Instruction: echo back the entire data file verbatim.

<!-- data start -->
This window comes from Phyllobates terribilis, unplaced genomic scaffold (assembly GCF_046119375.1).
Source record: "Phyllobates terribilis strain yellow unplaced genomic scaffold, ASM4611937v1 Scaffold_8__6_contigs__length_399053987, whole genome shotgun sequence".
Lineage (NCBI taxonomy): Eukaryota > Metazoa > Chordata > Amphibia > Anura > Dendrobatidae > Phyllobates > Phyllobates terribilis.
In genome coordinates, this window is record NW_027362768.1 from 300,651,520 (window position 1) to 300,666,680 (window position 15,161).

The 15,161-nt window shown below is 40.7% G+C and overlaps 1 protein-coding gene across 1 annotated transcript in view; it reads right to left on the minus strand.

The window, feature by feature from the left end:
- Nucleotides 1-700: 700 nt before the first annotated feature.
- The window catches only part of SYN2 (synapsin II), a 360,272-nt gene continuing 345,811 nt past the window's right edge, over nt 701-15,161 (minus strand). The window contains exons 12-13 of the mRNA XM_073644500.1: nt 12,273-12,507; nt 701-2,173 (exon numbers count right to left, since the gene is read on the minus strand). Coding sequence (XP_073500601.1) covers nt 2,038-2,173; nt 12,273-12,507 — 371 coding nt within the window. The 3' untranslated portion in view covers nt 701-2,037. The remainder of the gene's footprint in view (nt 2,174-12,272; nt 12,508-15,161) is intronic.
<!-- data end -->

This window comes from Phyllobates terribilis, unplaced genomic scaffold (assembly GCF_046119375.1).
Source record: "Phyllobates terribilis strain yellow unplaced genomic scaffold, ASM4611937v1 Scaffold_8__6_contigs__length_399053987, whole genome shotgun sequence".
Lineage (NCBI taxonomy): Eukaryota > Metazoa > Chordata > Amphibia > Anura > Dendrobatidae > Phyllobates > Phyllobates terribilis.
In genome coordinates, this window is record NW_027362768.1 from 300,651,520 (window position 1) to 300,666,680 (window position 15,161).

The 15,161-nt window shown below is 40.7% G+C and overlaps 1 protein-coding gene across 1 annotated transcript in view; it reads right to left on the minus strand.

The window, feature by feature from the left end:
- Nucleotides 1-700: 700 nt before the first annotated feature.
- The window catches only part of SYN2 (synapsin II), a 360,272-nt gene continuing 345,811 nt past the window's right edge, over nt 701-15,161 (minus strand). The window contains exons 12-13 of the mRNA XM_073644500.1: nt 12,273-12,507; nt 701-2,173 (exon numbers count right to left, since the gene is read on the minus strand). Coding sequence (XP_073500601.1) covers nt 2,038-2,173; nt 12,273-12,507 — 371 coding nt within the window. The 3' untranslated portion in view covers nt 701-2,037. The remainder of the gene's footprint in view (nt 2,174-12,272; nt 12,508-15,161) is intronic.